Do you plan to seek your genealogical fortune at next week’s National Genealogical Society 2013 Family History Conference in Las Vegas?
The conference, May 8-11, offers opportunities to take classes; shop for genealogy books, software, subscriptionwebsites and more; collaborate with other researchers; and take local history tours.
Nearly all of present-day Nevada was in Utah territory from after the Mexican-American War until 1861. The discovery of gold in California in 1848, and silver in Virginia City’s Comstock Lode in 1859, sent miners rushing through the area, leading to the formation of Nevada Territory in 1861. Nevada became a state three years later.
As the Comstock Lode dwindled during the 1880s, Nevada entered a depression that lasted until new mineral deposits were found in 1900. The railroad and federally funded irrigation projects helped, too.
Nevada legalized gambling in 1931. The Las Vegas Sun has more local history here.
If you plan to play the genealogy odds during your trip to the NGS conference (or from home), improve your chances with these Las Vegas research tips.
Local repositories you can visit in person and/or online include:
- Clark County Genealogical Society: One of several local NGS conference hosts, this society houses its research materials and provides volunteers at the Heritage Room of the Paseo Verde Library in nearby Henderson, Nev.
- Las Vegas FamilySearch Library at 509 South 9th Street: This large branch of the Salt lake City Family History Library has a vast collection of local research books and microfilm, in addition to helpful volunteers and 50 computers with access to subscription databases. It’ll be open from 9 a.m. to 9 p.m. Tuesday through Friday of the conference, and 9 a.m. to 5 p.m. that Saturday.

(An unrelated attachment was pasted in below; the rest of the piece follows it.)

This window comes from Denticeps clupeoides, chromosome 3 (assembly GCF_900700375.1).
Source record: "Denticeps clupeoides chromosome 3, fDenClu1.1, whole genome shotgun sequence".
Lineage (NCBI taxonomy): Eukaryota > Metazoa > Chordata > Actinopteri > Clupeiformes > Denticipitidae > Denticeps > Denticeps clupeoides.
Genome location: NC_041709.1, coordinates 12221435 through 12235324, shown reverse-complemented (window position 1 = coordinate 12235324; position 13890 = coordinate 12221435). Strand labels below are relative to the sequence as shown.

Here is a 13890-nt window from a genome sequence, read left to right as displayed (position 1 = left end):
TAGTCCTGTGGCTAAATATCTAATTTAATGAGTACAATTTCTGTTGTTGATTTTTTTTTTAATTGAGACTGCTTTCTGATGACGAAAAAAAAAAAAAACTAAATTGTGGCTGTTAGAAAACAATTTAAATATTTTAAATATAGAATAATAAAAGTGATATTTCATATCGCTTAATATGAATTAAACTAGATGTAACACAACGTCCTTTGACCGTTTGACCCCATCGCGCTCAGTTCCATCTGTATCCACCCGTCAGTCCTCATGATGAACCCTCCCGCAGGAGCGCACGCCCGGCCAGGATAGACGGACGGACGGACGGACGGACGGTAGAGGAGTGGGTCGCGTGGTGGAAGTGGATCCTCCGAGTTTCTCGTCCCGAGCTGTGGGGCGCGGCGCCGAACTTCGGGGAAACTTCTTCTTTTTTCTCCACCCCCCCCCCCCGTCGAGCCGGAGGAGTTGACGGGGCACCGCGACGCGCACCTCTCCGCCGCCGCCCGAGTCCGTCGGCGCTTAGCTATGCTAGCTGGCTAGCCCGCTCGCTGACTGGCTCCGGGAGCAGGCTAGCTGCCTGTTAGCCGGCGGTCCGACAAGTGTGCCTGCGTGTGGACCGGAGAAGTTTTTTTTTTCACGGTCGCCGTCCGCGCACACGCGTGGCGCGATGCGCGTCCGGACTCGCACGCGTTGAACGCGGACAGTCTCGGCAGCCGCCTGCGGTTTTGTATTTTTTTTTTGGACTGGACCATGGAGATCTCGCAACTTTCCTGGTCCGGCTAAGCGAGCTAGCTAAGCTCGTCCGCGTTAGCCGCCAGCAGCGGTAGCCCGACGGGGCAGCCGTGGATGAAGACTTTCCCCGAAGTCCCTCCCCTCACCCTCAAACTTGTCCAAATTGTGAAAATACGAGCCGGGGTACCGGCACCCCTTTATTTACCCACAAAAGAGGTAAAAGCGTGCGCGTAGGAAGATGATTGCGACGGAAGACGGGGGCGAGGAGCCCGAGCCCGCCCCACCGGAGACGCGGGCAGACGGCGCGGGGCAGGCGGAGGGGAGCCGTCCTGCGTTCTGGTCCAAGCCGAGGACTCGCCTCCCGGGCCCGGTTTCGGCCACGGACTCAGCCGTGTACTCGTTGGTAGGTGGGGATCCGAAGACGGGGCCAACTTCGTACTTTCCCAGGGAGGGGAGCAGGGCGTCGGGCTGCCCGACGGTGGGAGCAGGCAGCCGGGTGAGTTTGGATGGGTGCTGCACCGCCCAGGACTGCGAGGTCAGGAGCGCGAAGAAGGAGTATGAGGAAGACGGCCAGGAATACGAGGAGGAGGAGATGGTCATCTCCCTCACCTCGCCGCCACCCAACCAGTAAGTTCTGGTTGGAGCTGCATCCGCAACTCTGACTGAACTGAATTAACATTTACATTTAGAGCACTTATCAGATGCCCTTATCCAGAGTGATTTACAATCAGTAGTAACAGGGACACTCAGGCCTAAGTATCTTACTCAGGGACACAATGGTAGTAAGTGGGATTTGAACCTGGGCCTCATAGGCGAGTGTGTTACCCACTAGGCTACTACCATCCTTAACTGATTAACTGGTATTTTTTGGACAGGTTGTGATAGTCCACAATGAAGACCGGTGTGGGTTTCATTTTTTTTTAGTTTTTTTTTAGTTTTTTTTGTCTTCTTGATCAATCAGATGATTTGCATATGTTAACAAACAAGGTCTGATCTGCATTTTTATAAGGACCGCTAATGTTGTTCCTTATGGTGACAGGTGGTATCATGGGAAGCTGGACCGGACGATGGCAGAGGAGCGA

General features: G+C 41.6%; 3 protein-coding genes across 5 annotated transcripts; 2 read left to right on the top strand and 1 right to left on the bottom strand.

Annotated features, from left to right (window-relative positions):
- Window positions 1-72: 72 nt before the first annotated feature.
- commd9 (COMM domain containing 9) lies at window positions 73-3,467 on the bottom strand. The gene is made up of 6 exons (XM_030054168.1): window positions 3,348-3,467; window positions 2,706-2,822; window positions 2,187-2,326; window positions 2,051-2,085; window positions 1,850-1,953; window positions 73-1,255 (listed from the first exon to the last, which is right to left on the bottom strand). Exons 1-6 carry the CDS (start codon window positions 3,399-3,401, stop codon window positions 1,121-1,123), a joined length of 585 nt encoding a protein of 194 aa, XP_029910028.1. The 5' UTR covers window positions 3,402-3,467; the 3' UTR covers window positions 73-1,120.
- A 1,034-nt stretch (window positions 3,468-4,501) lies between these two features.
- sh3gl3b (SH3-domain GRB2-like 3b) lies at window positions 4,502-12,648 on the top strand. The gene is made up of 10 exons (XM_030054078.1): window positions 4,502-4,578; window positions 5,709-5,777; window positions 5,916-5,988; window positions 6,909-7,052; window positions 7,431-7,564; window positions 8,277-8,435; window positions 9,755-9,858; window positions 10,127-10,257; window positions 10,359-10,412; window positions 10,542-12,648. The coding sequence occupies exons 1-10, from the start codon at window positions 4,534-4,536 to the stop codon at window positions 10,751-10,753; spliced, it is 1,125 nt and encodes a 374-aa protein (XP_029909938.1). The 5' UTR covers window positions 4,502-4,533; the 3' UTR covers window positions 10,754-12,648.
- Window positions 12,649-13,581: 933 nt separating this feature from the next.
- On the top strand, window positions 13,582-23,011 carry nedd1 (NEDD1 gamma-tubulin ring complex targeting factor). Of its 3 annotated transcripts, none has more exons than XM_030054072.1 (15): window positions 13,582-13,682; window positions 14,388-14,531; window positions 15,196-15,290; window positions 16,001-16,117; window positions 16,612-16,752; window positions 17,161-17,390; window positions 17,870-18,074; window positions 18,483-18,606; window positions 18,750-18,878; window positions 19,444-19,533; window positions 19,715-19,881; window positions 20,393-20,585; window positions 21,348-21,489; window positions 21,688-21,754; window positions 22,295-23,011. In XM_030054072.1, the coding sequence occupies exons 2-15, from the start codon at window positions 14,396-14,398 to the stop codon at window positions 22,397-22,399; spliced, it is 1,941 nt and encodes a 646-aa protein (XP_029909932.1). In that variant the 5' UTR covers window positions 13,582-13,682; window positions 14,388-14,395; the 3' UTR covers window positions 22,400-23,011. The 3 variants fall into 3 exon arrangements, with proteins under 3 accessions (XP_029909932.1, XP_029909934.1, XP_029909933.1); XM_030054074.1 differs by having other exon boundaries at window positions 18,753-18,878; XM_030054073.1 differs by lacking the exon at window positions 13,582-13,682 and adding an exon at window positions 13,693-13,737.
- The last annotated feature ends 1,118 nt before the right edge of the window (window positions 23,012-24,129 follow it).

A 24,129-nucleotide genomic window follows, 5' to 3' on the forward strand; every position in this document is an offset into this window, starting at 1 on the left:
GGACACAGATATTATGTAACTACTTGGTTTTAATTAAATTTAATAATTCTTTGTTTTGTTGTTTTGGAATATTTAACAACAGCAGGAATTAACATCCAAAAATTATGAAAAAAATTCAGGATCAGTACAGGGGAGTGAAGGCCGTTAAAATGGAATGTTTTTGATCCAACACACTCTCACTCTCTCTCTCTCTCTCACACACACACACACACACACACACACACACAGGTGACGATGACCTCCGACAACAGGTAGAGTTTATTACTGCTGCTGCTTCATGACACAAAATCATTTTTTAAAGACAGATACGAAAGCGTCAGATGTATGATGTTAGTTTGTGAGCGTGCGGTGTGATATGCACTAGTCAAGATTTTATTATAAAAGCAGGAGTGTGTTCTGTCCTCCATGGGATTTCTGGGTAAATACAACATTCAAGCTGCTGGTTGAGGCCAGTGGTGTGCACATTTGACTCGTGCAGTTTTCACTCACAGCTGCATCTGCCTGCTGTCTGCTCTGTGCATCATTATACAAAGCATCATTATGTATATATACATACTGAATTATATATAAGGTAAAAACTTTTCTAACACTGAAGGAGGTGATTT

- University of Nevada, Las Vegas Department of Special Collections at 4505 S. Maryland Parkway: Find manuscripts, maps, photographs, oral histories and more related to local history, plus the Nevada Women’s Archives.
These tips and resources also will help you find Las Vegas and Nevada ancestors:
- Statewide birth and death certificates begin in 1911, and marriages and divorces don’t start until 1969. These, of course, document many couples from other states who wed in Vegas (and perhaps then changed their minds about too-hasty vows). Many counties have marriage and divorce records back as far as 1862; nearly all began birth and death registration in 1887.
- The free Nevada Online Census Database indexes about 310,000 US census entries from 1860 through 1920.
- Find data from 1862 and 1863 Nevada Territory censuses, plus maps, state land patents and more online in the Nevada State Library and Archives’ (NSLA’s) digital archives. In addition to those partial territorial censuses, NSLA has an 1875 state census on microfilm (you also can search the 1875 Nevada state census on Ancestry.com).
- Got miners in your family tree? The Nevada Historical Society in Reno has mining company records including payrolls, customer lists and an “accident file” of miners killed in work-related mishaps before 1900.
- For purchases of Federal land, patents issued after 1908 are searchable online through the Bureau of Land Management (BLM) General Land Office record search. Records of earlier transactions are at the BLM’s Nevada office in Reno.
Research your genealogy across the USA with Family Tree Magazine‘s newly updated State Research Guides e-book.